Quick Note: This was originally written for a Literary Theory class with the specific topic of writing the Mythology of some common place or object, a la Roland Barthes. (Currently there is no writeup that describes mythology in Barthes' sense of the word)
A Mythology of the Credit Card
A quick look in any decently well off person's wallet will produce a veritable plethora of little self-identifying, personal, and utterly essential cards and pictures. We are made up of these cards, each one containing access to a certain part of our lives; our library cards, our frequent flier cards, supermarket discount clubs, our gym memberships and personal photos. While these individual cards may come and go, as may the photos (ex lovers, new flames), one card, or group of cards, remain constant. Within everyman's pocket, within everyman's wallet lives the credit card.
What is this ever-present companion to our daily lives? The credit card is a 2 by 3.25-inch piece of relatively flexible plastic on which may be printed various colors or designs. Every card is essentially the same (in form that is). At the top is the name of your bank printed in bold, reassuring letters, below that is your name, printed in raised letters through the plastic. Below that, also in raised lettering, is your account number, the sixteen digit key to your account and your financial life. This number is no ordinary number, its four groups of four digits form an unguessable number, just one of a possible 1016 combinations. It is your protection, your security. It is a mathematical certainty.
To the right of these are a hologram and the credit card company's logo. The hologram is a silver rectangle portraying, capturing some symbol. It could be an eagle in flight, a globe, or practically anything else, caught within the odd two-dimensional green-orange depth of the hologram. On the back of the card is the other key to the whole system, the magnetic stripe. This thin brown strip contains your account number in digital form, mysteriously encoded in what amounts to be nothing more than a band of color. How does this work? Who knows? But it does, and that is all that is important. And finally, beneath the strip is your signature, the authorized signature for the card. Out of all the "personal" aspects of the card, this one is truly personal. It is the only thing that is not assigned or printed for you; it is your personal contribution that makes the card truly yours.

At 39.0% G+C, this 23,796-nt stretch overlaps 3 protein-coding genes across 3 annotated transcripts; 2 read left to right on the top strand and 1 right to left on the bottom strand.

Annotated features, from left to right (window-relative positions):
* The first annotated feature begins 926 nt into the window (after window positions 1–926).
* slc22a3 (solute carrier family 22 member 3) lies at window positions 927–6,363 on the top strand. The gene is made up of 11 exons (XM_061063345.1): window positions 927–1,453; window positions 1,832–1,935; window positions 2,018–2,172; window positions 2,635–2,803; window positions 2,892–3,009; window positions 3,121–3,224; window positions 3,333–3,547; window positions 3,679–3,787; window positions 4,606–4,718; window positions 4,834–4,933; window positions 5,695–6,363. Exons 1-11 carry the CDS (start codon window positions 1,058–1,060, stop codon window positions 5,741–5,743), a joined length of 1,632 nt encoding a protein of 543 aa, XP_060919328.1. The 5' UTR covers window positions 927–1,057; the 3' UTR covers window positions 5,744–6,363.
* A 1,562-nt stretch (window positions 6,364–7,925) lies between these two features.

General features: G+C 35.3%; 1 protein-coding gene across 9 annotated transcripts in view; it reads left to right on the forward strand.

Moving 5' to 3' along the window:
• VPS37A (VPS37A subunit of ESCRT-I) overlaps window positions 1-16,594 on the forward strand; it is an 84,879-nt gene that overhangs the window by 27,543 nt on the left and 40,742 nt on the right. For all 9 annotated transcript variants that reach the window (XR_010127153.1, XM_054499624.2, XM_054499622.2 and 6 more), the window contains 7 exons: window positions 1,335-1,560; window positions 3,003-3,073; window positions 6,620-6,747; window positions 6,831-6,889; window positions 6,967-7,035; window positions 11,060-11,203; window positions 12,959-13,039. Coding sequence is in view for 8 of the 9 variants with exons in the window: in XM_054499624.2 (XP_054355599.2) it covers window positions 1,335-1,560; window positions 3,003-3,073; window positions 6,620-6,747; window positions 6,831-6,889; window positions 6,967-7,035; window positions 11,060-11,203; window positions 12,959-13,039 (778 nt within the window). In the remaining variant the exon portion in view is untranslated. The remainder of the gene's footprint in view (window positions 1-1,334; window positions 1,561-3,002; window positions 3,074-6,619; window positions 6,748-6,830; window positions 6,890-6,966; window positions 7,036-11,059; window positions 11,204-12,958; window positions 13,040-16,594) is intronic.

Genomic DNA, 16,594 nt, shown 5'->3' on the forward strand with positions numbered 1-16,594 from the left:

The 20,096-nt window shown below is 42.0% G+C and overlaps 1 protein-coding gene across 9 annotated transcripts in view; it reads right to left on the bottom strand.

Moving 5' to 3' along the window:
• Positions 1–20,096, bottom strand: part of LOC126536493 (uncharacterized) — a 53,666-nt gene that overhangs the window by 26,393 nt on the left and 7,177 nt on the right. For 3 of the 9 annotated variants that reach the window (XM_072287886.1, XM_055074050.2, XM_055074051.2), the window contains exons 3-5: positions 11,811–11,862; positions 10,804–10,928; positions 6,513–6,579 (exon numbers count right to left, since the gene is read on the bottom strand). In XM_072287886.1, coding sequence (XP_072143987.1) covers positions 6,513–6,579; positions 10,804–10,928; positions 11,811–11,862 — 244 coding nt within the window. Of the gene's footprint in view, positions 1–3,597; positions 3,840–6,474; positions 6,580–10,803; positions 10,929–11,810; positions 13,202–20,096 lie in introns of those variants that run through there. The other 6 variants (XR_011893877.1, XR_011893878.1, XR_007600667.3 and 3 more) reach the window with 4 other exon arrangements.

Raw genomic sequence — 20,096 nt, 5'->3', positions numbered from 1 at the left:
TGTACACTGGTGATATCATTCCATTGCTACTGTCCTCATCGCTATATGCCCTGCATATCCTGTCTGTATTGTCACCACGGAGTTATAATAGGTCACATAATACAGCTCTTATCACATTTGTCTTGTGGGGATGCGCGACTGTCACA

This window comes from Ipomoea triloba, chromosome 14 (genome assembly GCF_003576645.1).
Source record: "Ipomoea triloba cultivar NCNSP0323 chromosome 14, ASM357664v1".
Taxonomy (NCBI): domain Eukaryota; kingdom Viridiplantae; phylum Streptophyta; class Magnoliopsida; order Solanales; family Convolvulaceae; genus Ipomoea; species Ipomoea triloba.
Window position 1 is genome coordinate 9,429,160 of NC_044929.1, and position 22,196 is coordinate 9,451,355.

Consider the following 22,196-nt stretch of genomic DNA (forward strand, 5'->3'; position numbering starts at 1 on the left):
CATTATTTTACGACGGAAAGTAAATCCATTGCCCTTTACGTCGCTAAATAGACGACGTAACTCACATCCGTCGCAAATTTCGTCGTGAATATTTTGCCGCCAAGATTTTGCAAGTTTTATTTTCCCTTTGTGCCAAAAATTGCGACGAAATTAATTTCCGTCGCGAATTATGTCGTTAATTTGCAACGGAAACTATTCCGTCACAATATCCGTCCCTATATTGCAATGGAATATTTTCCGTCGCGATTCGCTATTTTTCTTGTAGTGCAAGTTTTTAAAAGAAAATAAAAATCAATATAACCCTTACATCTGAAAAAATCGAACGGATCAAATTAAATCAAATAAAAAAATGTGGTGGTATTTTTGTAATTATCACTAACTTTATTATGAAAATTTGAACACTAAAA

The card is at one and the same time very personal and completely depersonalized. Thousands of other people have essentially the same card: the same logo, the same hologram, even possibly the same name printed in raised letters across the front. Yet each of these cards is unique unto itself. It is your card, the card for your account. It is an odd product of the modern society, a faceless, mass-produced object which at the same time is entirely unique.
So what does this highly designed and thought out card do? Credit cards are a way of making purchases on credit, which is essentially buying with money that is not yours. Buying on credit is a promise that you will pay the fee at a later date, and what this allows you to do is make purchases that are much larger than what one might ordinarily make. You might not have the money on hand at the moment, but with a credit card that becomes irrelevant. Your purchases are amalgamated into one giant (and how easily they do become giant) sum which you are required to pay monthly or face interest charges. Because of this, credit cards have become the archetypical purchase tool. Don't have the money? Don't worry about it - just buy it now and worry about paying it off later. Buy now. Want something? With a credit card it can be yours in less than a minute. And credit cards make it so easy to do so because they depersonalize the purchase, removing the act from the consequence. There is no cash to count out, no numbers to fill in, as is the case with a check. There is only the purchase. In a sense, credit cards are able to give the thrill of a purchase without having to deal with the reality of the purchase. They allow consumers to live in the moment because they have reduced purchasing to a single lightning swipe.
Credit cards in and of themselves are meaningless-they are merely a tool, just as is a hammer or ruler; a means to an end--and yet they possess so much meaning for us. So much is signified by the mere possession of a credit card that it has in essence become an institution, complete with significance and values, attitudes and myths. One of the biggest meanings credit cards have for us is the sense of independence that one feels from owning one. In many cases, people get their credit cards when they turn eighteen and leave for college. This marks a new stage of financial and social independence, where teenagers no longer have to ask their parents for permission to buy a particular item. They can also purchase much more expensive items than before (because of the reasons noted in the previous paragraph) and in a much larger market than previously available.